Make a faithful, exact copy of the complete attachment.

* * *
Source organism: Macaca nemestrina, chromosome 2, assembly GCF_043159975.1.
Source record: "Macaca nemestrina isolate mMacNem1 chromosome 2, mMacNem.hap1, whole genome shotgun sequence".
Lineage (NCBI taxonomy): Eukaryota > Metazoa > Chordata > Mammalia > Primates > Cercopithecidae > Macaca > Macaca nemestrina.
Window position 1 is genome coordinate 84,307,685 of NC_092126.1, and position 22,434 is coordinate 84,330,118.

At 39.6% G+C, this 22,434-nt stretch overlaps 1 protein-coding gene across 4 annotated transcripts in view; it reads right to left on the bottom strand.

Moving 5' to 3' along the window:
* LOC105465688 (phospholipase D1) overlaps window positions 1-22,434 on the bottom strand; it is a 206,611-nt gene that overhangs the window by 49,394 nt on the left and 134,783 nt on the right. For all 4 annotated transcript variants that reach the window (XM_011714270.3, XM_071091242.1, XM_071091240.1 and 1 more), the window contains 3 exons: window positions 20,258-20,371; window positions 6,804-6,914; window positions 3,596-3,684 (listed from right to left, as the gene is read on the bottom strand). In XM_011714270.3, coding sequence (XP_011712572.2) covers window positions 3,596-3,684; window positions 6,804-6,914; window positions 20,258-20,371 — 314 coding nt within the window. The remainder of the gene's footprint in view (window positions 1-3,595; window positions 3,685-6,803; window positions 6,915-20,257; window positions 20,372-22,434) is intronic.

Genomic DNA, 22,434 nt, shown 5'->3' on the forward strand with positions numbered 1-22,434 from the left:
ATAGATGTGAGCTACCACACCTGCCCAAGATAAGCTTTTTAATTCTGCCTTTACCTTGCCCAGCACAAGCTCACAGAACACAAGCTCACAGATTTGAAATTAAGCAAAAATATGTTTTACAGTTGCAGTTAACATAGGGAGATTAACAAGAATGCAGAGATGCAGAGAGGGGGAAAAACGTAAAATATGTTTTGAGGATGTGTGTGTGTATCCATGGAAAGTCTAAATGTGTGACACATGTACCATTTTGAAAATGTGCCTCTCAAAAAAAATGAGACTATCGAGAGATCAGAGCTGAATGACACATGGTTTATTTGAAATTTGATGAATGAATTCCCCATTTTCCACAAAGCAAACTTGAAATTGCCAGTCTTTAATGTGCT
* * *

Source organism: Macaca nemestrina, chromosome 2, assembly GCF_043159975.1.
Source record: "Macaca nemestrina isolate mMacNem1 chromosome 2, mMacNem.hap1, whole genome shotgun sequence".
Lineage (NCBI taxonomy): Eukaryota > Metazoa > Chordata > Mammalia > Primates > Cercopithecidae > Macaca > Macaca nemestrina.
Window position 1 is genome coordinate 84,307,685 of NC_092126.1, and position 22,434 is coordinate 84,330,118.

At 39.6% G+C, this 22,434-nt stretch overlaps 1 protein-coding gene across 4 annotated transcripts in view; it reads right to left on the bottom strand.

Moving 5' to 3' along the window:
* LOC105465688 (phospholipase D1) overlaps window positions 1-22,434 on the bottom strand; it is a 206,611-nt gene that overhangs the window by 49,394 nt on the left and 134,783 nt on the right. For all 4 annotated transcript variants that reach the window (XM_011714270.3, XM_071091242.1, XM_071091240.1 and 1 more), the window contains 3 exons: window positions 20,258-20,371; window positions 6,804-6,914; window positions 3,596-3,684 (listed from right to left, as the gene is read on the bottom strand). In XM_011714270.3, coding sequence (XP_011712572.2) covers window positions 3,596-3,684; window positions 6,804-6,914; window positions 20,258-20,371 — 314 coding nt within the window. The remainder of the gene's footprint in view (window positions 1-3,595; window positions 3,685-6,803; window positions 6,915-20,257; window positions 20,372-22,434) is intronic.

Genomic DNA, 22,434 nt, shown 5'->3' on the forward strand with positions numbered 1-22,434 from the left:
ATAGATGTGAGCTACCACACCTGCCCAAGATAAGCTTTTTAATTCTGCCTTTACCTTGCCCAGCACAAGCTCACAGAACACAAGCTCACAGATTTGAAATTAAGCAAAAATATGTTTTACAGTTGCAGTTAACATAGGGAGATTAACAAGAATGCAGAGATGCAGAGAGGGGGAAAAACGTAAAATATGTTTTGAGGATGTGTGTGTGTATCCATGGAAAGTCTAAATGTGTGACACATGTACCATTTTGAAAATGTGCCTCTCAAAAAAAATGAGACTATCGAGAGATCAGAGCTGAATGACACATGGTTTATTTGAAATTTGATGAATGAATTCCCCATTTTCCACAAAGCAAACTTGAAATTGCCAGTCTTTAATGTGCT